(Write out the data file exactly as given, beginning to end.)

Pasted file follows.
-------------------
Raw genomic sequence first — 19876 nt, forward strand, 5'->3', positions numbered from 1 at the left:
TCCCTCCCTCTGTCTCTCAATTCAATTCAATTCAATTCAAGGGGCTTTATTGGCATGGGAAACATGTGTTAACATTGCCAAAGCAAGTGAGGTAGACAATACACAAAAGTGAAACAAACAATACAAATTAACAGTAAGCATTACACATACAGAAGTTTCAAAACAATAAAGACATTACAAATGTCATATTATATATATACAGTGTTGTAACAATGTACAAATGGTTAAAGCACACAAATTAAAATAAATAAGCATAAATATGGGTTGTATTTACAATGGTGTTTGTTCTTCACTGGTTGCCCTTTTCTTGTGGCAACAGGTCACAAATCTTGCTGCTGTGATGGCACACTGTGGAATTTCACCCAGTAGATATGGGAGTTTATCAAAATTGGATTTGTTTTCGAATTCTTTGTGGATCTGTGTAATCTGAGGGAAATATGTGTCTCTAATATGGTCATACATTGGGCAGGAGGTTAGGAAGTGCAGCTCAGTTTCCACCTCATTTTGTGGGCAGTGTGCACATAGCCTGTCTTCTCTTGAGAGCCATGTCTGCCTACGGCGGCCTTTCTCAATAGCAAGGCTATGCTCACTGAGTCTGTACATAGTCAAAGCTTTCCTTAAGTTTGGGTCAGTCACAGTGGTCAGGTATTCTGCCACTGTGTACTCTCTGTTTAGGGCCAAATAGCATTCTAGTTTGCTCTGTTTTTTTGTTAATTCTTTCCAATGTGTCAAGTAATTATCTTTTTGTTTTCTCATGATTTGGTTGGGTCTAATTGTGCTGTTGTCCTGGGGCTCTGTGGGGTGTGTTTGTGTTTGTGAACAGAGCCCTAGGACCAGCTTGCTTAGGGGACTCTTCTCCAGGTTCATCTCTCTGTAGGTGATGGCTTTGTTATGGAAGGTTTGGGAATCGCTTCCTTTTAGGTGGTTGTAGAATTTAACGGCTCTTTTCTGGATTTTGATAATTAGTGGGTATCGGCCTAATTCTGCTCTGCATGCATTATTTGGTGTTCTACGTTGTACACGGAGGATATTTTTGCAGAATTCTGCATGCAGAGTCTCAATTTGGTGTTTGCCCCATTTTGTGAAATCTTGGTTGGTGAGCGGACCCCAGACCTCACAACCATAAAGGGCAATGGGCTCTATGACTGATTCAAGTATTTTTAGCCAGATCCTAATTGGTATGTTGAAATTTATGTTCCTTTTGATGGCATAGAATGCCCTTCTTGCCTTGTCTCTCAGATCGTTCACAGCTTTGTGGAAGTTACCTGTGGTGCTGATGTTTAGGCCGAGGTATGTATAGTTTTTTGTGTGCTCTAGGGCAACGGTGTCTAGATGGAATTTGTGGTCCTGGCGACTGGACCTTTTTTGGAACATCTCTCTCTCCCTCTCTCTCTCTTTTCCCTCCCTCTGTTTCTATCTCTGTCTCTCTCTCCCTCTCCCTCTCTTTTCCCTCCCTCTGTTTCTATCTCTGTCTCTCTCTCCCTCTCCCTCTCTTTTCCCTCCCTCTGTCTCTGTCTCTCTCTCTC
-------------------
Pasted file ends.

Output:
Raw genomic sequence first — 19876 nt, forward strand, 5'->3', positions numbered from 1 at the left:
TCCCTCCCTCTGTCTCTCAATTCAATTCAATTCAATTCAAGGGGCTTTATTGGCATGGGAAACATGTGTTAACATTGCCAAAGCAAGTGAGGTAGACAATACACAAAAGTGAAACAAACAATACAAATTAACAGTAAGCATTACACATACAGAAGTTTCAAAACAATAAAGACATTACAAATGTCATATTATATATATACAGTGTTGTAACAATGTACAAATGGTTAAAGCACACAAATTAAAATAAATAAGCATAAATATGGGTTGTATTTACAATGGTGTTTGTTCTTCACTGGTTGCCCTTTTCTTGTGGCAACAGGTCACAAATCTTGCTGCTGTGATGGCACACTGTGGAATTTCACCCAGTAGATATGGGAGTTTATCAAAATTGGATTTGTTTTCGAATTCTTTGTGGATCTGTGTAATCTGAGGGAAATATGTGTCTCTAATATGGTCATACATTGGGCAGGAGGTTAGGAAGTGCAGCTCAGTTTCCACCTCATTTTGTGGGCAGTGTGCACATAGCCTGTCTTCTCTTGAGAGCCATGTCTGCCTACGGCGGCCTTTCTCAATAGCAAGGCTATGCTCACTGAGTCTGTACATAGTCAAAGCTTTCCTTAAGTTTGGGTCAGTCACAGTGGTCAGGTATTCTGCCACTGTGTACTCTCTGTTTAGGGCCAAATAGCATTCTAGTTTGCTCTGTTTTTTTGTTAATTCTTTCCAATGTGTCAAGTAATTATCTTTTTGTTTTCTCATGATTTGGTTGGGTCTAATTGTGCTGTTGTCCTGGGGCTCTGTGGGGTGTGTTTGTGTTTGTGAACAGAGCCCTAGGACCAGCTTGCTTAGGGGACTCTTCTCCAGGTTCATCTCTCTGTAGGTGATGGCTTTGTTATGGAAGGTTTGGGAATCGCTTCCTTTTAGGTGGTTGTAGAATTTAACGGCTCTTTTCTGGATTTTGATAATTAGTGGGTATCGGCCTAATTCTGCTCTGCATGCATTATTTGGTGTTCTACGTTGTACACGGAGGATATTTTTGCAGAATTCTGCATGCAGAGTCTCAATTTGGTGTTTGCCCCATTTTGTGAAATCTTGGTTGGTGAGCGGACCCCAGACCTCACAACCATAAAGGGCAATGGGCTCTATGACTGATTCAAGTATTTTTAGCCAGATCCTAATTGGTATGTTGAAATTTATGTTCCTTTTGATGGCATAGAATGCCCTTCTTGCCTTGTCTCTCAGATCGTTCACAGCTTTGTGGAAGTTACCTGTGGTGCTGATGTTTAGGCCGAGGTATGTATAGTTTTTTGTGTGCTCTAGGGCAACGGTGTCTAGATGGAATTTGTGGTCCTGGCGACTGGACCTTTTTTGGAACATCTCTCTCTCCCTCTCTCTCTCTTTTCCCTCCCTCTGTTTCTATCTCTGTCTCTCTCTCCCTCTCCCTCTCTTTTCCCTCCCTCTGTTTCTATCTCTGTCTCTCTCTCCCTCTCCCTCTCTTTTCCCTCCCTCTGTCTCTGTCTCTCTCTCTC